The Covid-19 pandemic has caused a seismic shift in the way we do business and interact with each other; itís forced many organizations to adapt to remote working without having any strategy in place for it. As we move into long-term solutions, there are those that are still struggling.†
If your company is still trying to adapt, weíve pulled together some top advice to make the transition as smooth as possible.
Educate and Communicate
Itís vital that you keep your staff informed of your plans at every step of the process. This will keep morale high, offer employment security or affirmation, and make sure errors are kept to a minimum while people are left to their own devices in a way like never before. Let them know what you intend to do, give them a clear timeframe of whatís coming, and communicate your expectations. Plus, most important of all, show gratitude; every step of the way.††
Itíd be wise to produce technical guides in order to instruct staff on how to log on to the company network remotely, and provide contact details so they can easily get in touch with your IT team should issues arise. This should include an FAQ of common issues with remote working, and how employees can rectify these issues themselves. This will no doubt reduce pressure on your overworked IT technicians who, like everyone else, are likely working from home.
In addition, a lot of staff will be using new tools like Microsoft Teams and Zoom in order to communicate. Make sure you provide remote training sessions so they can get the most out of these applications and fully understand them. The more informed and educated your staff is, the more easily theyíll adapt to this situation in the long-term.
Prevent Common Cybersecurity Mistakes
Not only will you need to train your staff in a new style of working, but youíll also need to put some work in to prevent cybersecurity mistakes made by employees. Working away from the office brings a whole new set of challenges for your organization, and opens up security gaps you might have overlooked. These include risks like open, public WiFi, use of weak passwords, your teams downloading unauthorized apps, and employees connecting unknown devices to company kit.
These risks can be partly mitigated as part of the education program youíll benefit from implementing, making staff aware of the critical cybersecurity dangers of remote working, but youíll need to introduce some additional controls to plug other gaps.
Restrict Access to Systems and Data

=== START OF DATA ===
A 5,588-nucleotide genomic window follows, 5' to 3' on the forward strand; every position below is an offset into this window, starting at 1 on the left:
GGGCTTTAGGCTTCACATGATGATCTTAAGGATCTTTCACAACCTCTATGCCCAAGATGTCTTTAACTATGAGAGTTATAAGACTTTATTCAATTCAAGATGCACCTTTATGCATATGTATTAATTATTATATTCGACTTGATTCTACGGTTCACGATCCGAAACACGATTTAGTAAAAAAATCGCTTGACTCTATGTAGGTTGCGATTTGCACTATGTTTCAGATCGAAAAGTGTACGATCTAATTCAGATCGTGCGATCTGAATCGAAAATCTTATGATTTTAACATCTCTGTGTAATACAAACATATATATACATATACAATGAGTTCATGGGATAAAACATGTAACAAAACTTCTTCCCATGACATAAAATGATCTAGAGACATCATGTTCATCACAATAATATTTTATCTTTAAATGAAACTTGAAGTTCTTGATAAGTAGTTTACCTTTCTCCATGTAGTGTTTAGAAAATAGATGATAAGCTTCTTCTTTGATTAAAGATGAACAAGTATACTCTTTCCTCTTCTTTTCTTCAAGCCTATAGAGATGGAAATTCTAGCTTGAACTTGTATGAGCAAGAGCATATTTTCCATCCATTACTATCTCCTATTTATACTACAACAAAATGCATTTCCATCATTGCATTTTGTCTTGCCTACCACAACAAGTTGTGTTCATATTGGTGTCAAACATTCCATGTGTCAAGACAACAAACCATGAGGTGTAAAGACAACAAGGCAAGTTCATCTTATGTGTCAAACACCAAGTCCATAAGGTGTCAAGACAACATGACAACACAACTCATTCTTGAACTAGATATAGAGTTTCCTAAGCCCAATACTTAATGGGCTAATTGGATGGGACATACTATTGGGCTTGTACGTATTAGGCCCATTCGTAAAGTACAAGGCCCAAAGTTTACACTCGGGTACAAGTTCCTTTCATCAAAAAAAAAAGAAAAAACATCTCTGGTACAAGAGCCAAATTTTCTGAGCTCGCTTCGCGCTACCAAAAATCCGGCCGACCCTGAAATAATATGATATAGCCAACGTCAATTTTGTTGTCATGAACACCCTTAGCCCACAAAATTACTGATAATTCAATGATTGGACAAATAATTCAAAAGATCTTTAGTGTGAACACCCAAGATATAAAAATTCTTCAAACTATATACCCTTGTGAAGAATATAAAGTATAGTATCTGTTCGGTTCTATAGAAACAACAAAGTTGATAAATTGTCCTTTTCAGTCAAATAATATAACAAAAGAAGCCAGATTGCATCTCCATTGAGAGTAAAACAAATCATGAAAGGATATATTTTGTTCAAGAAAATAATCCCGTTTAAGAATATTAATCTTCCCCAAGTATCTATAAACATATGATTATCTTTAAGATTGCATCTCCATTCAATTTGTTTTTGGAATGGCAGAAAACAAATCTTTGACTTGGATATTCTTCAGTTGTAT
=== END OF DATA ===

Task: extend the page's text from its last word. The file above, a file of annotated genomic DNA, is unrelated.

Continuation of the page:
You might want to consider a Secure Access Service Edge (SASE) solution. These have been specifically designed with remote workers in mind and will give your organization full control over the systems and data each staff member can access, and from where. It works on a zero-trust or least-privileged model and will prevent employees from accessing anything they shouldnít. Alternatively, you might want to do a full security review so you have a clean list as you move into indefinite remote working.
Acclimate Your Staff
You have to remember that the last 12+ months have been tough on everyone, so itís important to acclimate your staff and monitor their mental health. If you have new processes or systems youíre trying out, you should test them with a trial run using just a few members of staff at first; some variation of in-house A-B testing would go a long way. Once they’re used to new ways of working, they can assist in rolling it out to fellow employees.†
Itís vital to work alongside HR to ensure everybodyís mental health is well taken care of. It can be quite isolating working from home and staff will be missing out on the normal day-to-day interactions they usually get.†
Try to encourage remote coffee breaks within teams and increase the number of catch-ups between managers so people are aware of whatís going on in other departments. Without solid communication, thereís a real risk you could end up with deflated workers.
Donít Forget Your Customers
Donít overlook the changes that remote working will bring to your customers. It could mean reduced hours for your contact center, a switch to increased digital communications, or even an impact on the speed of service in the early days of your transition. Document any issues you have and communicate them to your customers so they know what to expect.
<H2> Analyze Your Stats
Keep track of how productive your teams are under long-term remote working. Are your workers being more productive or less? Are they taking longer to respond to clients than usual? Try and get feedback from your employees and keep in touch with all individuals; some may be taking to remote working better than others, and improvement solutions wonít necessarily need to be applied companywide.†
Try not to overdo it on the scrutiny, though, as too much monitoring can make employees feel uncomfortable and under even more pressure to perform. Work with your HR department to strike a good balance between efficient off-sie working and staff wellbeing.†
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